LONDON — Development professionals must “break out of jargon” in order to “save this field,” according to the former U.K. secretary of state for international development.
In an interview for Devex World, Rory Stewart said excessive jargon makes it difficult to communicate with citizens about aid and to discuss the details of programming.
“If we are to save this field we must break out of jargon and rhetoric and universal solutions and theories and focus on the quality of delivery on the ground,” Stewart said in the interview with Raj Kumar, Devex’s president and editor-in-chief.
“Get to the detail. If what you are saying is ‘Why have we only included the women in the peace process in Syria but not the Kurds,’ say that. Don’t use the jargon word ‘inclusivity.’”— Rory Stewart, former U.K. secretary of state for international development
“You say those things, nobody disagrees, everybody nods happily,” Stewart said. “But what nobody actually does is really think about what that means in Mali.”
Instead of using jargon, he advised: “Get to the detail. If what you are saying is ‘Why have we only included the women in the peace process in Syria but not the Kurds,’ say that. Don’t use the jargon word ‘inclusivity.’”
Using too much jargon also has consequences when communicating with citizens, who need to be convinced of how their taxes are being spent through official development assistance, Stewart added.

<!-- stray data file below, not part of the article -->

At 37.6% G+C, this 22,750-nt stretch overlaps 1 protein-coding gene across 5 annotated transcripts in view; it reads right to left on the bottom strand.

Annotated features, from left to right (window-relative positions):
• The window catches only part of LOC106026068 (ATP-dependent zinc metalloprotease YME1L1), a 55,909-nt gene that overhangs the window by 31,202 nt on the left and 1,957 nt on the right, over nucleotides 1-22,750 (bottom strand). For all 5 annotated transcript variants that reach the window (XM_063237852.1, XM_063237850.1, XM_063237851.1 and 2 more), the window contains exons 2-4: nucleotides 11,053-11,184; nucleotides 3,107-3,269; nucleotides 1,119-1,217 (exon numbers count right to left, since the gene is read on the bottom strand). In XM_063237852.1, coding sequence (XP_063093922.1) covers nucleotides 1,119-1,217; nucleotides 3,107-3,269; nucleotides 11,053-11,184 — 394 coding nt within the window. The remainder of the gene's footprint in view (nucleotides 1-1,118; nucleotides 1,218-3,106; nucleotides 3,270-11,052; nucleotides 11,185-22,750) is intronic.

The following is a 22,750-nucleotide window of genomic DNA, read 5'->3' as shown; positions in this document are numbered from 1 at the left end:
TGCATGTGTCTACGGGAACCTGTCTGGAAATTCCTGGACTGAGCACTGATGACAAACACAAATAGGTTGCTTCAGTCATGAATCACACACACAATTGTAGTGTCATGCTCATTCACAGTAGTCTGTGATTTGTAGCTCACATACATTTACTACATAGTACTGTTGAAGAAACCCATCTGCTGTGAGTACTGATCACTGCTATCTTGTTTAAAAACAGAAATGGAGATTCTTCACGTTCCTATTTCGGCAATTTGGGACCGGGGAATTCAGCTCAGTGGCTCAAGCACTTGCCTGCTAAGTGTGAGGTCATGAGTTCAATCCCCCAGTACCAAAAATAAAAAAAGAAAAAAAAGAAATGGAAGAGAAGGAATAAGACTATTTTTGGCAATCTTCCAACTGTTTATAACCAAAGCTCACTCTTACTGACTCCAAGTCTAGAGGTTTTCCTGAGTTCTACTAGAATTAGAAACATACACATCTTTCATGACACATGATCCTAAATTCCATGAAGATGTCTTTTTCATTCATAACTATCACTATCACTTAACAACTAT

“Often we speak to voters in very, very technocratic language, we always speak in numbers. We talk about educating 100 million girls, which is a wonderful thing, but doesn’t feel very real to people,” he said.
He urged development leaders to put more of a “human emphasis” on front-line workers.
“We need to move away from the world of people sitting behind desks, moving bits of paper around, to making the real heroes of the project the person that is really delivering the school … Strangely we've created a world where too often all the plaudits and promotions go to those in head office,” he said.
But Stewart admitted it was “very, very complicated, solving this problem of how we communicate to people.”
For those in government, he suggested “asking yourself as a civil servant, as a minister — is this how I would spend my own money?”